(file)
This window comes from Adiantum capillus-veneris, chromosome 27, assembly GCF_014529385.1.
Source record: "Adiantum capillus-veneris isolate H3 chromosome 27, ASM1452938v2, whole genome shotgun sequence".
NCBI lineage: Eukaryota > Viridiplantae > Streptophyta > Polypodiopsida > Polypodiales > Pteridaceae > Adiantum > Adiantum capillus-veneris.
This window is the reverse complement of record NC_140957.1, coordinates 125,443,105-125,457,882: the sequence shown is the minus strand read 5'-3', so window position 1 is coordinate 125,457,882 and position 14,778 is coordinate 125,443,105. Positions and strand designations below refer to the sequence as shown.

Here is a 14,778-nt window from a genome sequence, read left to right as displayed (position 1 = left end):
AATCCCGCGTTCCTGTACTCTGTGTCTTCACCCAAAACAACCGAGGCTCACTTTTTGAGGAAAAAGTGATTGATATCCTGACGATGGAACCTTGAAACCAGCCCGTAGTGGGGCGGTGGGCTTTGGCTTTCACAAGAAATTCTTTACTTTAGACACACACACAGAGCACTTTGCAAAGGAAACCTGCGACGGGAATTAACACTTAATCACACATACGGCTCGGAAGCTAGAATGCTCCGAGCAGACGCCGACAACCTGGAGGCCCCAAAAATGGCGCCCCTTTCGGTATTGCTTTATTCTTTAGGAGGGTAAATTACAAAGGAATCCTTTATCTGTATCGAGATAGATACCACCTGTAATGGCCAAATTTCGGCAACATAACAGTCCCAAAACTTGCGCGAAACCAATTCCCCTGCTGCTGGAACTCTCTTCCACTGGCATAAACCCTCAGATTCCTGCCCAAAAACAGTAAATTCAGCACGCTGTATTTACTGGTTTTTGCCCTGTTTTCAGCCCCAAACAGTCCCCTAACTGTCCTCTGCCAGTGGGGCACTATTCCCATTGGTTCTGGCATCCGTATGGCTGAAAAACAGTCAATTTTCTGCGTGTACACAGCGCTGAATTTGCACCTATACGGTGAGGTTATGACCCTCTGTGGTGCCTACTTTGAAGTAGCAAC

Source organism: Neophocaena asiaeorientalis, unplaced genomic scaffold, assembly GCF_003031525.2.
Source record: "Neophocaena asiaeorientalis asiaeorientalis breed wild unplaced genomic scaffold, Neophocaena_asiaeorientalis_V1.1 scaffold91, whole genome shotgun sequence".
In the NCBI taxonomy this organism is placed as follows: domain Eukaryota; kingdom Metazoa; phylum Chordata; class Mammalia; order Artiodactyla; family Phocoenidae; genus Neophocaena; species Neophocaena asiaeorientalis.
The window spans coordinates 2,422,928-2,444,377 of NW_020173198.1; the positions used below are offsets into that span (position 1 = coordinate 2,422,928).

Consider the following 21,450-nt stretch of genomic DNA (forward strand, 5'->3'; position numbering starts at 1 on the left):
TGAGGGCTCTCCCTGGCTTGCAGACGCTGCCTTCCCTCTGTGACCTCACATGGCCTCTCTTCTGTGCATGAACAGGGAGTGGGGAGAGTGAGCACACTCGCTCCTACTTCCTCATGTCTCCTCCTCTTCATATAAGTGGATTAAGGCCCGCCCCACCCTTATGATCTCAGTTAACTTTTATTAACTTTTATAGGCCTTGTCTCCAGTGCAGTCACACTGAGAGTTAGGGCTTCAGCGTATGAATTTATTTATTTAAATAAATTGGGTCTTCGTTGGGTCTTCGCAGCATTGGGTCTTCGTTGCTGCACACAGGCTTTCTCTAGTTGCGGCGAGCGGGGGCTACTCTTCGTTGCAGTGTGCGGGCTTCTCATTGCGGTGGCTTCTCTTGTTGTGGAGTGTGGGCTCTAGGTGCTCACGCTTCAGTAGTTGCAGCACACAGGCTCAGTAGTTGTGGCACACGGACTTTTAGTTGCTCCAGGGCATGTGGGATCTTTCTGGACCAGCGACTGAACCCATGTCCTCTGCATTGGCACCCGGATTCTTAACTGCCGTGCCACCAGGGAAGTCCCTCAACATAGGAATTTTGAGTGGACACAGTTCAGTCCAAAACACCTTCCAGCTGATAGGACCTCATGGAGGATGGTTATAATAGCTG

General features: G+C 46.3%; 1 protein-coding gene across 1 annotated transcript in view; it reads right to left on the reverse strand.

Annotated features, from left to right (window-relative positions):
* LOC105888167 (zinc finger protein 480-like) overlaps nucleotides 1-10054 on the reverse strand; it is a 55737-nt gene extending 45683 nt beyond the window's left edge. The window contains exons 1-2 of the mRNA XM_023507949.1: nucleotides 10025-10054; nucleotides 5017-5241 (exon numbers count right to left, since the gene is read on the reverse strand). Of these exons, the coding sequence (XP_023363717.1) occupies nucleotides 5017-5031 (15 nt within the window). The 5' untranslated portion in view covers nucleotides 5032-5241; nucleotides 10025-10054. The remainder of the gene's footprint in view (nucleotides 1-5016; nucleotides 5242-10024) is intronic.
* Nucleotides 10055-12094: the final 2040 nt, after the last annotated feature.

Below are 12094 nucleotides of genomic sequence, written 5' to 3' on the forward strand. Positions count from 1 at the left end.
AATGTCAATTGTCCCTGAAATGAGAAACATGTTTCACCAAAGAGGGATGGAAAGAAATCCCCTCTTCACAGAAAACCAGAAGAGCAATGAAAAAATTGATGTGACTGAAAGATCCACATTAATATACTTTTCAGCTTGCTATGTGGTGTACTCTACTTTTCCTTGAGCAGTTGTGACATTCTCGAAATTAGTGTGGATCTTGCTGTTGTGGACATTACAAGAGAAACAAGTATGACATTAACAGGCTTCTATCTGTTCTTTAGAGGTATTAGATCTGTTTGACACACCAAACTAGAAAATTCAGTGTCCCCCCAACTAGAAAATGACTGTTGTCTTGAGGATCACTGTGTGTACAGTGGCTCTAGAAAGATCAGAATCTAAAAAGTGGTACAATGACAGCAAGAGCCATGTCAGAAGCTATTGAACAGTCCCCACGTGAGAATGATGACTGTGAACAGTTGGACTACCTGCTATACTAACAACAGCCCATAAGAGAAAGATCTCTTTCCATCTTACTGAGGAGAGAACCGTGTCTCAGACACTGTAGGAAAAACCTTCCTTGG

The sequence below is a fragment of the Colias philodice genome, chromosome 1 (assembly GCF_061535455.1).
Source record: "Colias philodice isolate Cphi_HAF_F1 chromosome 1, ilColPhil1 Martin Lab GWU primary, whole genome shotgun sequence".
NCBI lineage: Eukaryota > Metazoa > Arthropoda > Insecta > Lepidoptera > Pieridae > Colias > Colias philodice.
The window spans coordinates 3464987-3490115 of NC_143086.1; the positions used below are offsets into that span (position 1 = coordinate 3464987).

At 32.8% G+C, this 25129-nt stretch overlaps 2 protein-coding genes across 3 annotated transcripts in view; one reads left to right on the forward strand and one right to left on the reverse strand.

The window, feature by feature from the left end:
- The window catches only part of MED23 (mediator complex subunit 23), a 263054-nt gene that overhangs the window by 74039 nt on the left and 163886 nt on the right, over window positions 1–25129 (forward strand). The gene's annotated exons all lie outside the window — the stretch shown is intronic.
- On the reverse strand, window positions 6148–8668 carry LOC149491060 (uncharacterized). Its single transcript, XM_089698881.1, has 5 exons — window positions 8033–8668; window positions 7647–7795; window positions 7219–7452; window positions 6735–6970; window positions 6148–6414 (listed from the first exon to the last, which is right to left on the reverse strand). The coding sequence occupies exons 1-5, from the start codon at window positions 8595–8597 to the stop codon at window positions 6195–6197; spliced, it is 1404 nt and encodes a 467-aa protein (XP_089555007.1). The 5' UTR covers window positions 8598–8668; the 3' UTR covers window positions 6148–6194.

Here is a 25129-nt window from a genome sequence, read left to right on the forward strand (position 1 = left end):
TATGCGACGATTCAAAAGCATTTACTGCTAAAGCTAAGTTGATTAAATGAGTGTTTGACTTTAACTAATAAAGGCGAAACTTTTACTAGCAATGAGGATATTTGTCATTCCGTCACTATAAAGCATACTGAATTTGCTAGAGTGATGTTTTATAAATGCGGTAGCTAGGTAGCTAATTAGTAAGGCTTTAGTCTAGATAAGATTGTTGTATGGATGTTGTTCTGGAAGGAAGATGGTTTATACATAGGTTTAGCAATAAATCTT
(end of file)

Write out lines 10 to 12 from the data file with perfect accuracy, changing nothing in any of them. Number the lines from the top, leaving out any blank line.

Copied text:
The window spans coordinates 2,422,928-2,444,377 of NW_020173198.1; the positions used below are offsets into that span (position 1 = coordinate 2,422,928).

Consider the following 21,450-nt stretch of genomic DNA (forward strand, 5'->3'; position numbering starts at 1 on the left):
TGAGGGCTCTCCCTGGCTTGCAGACGCTGCCTTCCCTCTGTGACCTCACATGGCCTCTCTTCTGTGCATGAACAGGGAGTGGGGAGAGTGAGCACACTCGCTCCTACTTCCTCATGTCTCCTCCTCTTCATATAAGTGGATTAAGGCCCGCCCCACCCTTATGATCTCAGTTAACTTTTATTAACTTTTATAGGCCTTGTCTCCAGTGCAGTCACACTGAGAGTTAGGGCTTCAGCGTATGAATTTATTTATTTAAATAAATTGGGTCTTCGTTGGGTCTTCGCAGCATTGGGTCTTCGTTGCTGCACACAGGCTTTCTCTAGTTGCGGCGAGCGGGGGCTACTCTTCGTTGCAGTGTGCGGGCTTCTCATTGCGGTGGCTTCTCTTGTTGTGGAGTGTGGGCTCTAGGTGCTCACGCTTCAGTAGTTGCAGCACACAGGCTCAGTAGTTGTGGCACACGGACTTTTAGTTGCTCCAGGGCATGTGGGATCTTTCTGGACCAGCGACTGAACCCATGTCCTCTGCATTGGCACCCGGATTCTTAACTGCCGTGCCACCAGGGAAGTCCCTCAACATAGGAATTTTGAGTGGACACAGTTCAGTCCAAAACACCTTCCAGCTGATAGGACCTCATGGAGGATGGTTATAATAGCTG